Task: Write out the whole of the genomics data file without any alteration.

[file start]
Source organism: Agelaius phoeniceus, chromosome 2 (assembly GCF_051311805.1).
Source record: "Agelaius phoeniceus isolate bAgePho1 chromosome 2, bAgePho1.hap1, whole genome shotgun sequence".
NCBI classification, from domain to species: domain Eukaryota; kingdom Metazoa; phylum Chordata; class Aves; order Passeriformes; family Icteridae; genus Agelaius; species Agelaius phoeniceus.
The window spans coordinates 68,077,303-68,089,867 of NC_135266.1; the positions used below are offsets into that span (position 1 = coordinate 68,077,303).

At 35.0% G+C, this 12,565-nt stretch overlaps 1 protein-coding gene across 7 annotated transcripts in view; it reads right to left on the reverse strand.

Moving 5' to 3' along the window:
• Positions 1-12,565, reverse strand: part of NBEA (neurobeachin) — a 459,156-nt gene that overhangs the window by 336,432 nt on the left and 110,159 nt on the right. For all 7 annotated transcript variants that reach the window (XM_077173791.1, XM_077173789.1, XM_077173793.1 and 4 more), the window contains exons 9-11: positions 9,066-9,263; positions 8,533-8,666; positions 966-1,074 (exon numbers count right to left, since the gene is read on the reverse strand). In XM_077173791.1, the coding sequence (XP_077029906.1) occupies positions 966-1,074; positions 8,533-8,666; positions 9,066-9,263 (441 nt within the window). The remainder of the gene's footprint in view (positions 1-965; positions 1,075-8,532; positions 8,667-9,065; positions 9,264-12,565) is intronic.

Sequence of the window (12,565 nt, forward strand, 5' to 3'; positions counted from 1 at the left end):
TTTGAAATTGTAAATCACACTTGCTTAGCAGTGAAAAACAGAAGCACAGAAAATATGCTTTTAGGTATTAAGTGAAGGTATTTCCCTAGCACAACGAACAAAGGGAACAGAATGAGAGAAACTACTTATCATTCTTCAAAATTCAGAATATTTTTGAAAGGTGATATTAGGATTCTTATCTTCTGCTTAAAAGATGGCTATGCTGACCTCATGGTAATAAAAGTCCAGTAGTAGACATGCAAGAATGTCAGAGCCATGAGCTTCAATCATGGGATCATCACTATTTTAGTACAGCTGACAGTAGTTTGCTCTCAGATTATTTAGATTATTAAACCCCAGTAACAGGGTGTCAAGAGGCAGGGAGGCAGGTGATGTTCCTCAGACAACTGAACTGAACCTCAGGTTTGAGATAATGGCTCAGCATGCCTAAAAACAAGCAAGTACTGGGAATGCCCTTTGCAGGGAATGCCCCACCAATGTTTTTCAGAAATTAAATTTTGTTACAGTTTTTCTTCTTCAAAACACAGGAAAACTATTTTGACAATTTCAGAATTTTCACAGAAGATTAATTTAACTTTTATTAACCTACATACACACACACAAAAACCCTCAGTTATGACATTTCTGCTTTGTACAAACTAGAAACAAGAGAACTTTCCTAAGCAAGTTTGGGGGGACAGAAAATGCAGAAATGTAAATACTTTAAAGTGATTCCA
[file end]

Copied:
Source organism: Agelaius phoeniceus, chromosome 2 (assembly GCF_051311805.1).
Source record: "Agelaius phoeniceus isolate bAgePho1 chromosome 2, bAgePho1.hap1, whole genome shotgun sequence".
NCBI classification, from domain to species: domain Eukaryota; kingdom Metazoa; phylum Chordata; class Aves; order Passeriformes; family Icteridae; genus Agelaius; species Agelaius phoeniceus.
The window spans coordinates 68,077,303-68,089,867 of NC_135266.1; the positions used below are offsets into that span (position 1 = coordinate 68,077,303).

At 35.0% G+C, this 12,565-nt stretch overlaps 1 protein-coding gene across 7 annotated transcripts in view; it reads right to left on the reverse strand.

Moving 5' to 3' along the window:
• Positions 1-12,565, reverse strand: part of NBEA (neurobeachin) — a 459,156-nt gene that overhangs the window by 336,432 nt on the left and 110,159 nt on the right. For all 7 annotated transcript variants that reach the window (XM_077173791.1, XM_077173789.1, XM_077173793.1 and 4 more), the window contains exons 9-11: positions 9,066-9,263; positions 8,533-8,666; positions 966-1,074 (exon numbers count right to left, since the gene is read on the reverse strand). In XM_077173791.1, the coding sequence (XP_077029906.1) occupies positions 966-1,074; positions 8,533-8,666; positions 9,066-9,263 (441 nt within the window). The remainder of the gene's footprint in view (positions 1-965; positions 1,075-8,532; positions 8,667-9,065; positions 9,264-12,565) is intronic.

Sequence of the window (12,565 nt, forward strand, 5' to 3'; positions counted from 1 at the left end):
TTTGAAATTGTAAATCACACTTGCTTAGCAGTGAAAAACAGAAGCACAGAAAATATGCTTTTAGGTATTAAGTGAAGGTATTTCCCTAGCACAACGAACAAAGGGAACAGAATGAGAGAAACTACTTATCATTCTTCAAAATTCAGAATATTTTTGAAAGGTGATATTAGGATTCTTATCTTCTGCTTAAAAGATGGCTATGCTGACCTCATGGTAATAAAAGTCCAGTAGTAGACATGCAAGAATGTCAGAGCCATGAGCTTCAATCATGGGATCATCACTATTTTAGTACAGCTGACAGTAGTTTGCTCTCAGATTATTTAGATTATTAAACCCCAGTAACAGGGTGTCAAGAGGCAGGGAGGCAGGTGATGTTCCTCAGACAACTGAACTGAACCTCAGGTTTGAGATAATGGCTCAGCATGCCTAAAAACAAGCAAGTACTGGGAATGCCCTTTGCAGGGAATGCCCCACCAATGTTTTTCAGAAATTAAATTTTGTTACAGTTTTTCTTCTTCAAAACACAGGAAAACTATTTTGACAATTTCAGAATTTTCACAGAAGATTAATTTAACTTTTATTAACCTACATACACACACACAAAAACCCTCAGTTATGACATTTCTGCTTTGTACAAACTAGAAACAAGAGAACTTTCCTAAGCAAGTTTGGGGGGACAGAAAATGCAGAAATGTAAATACTTTAAAGTGATTCCA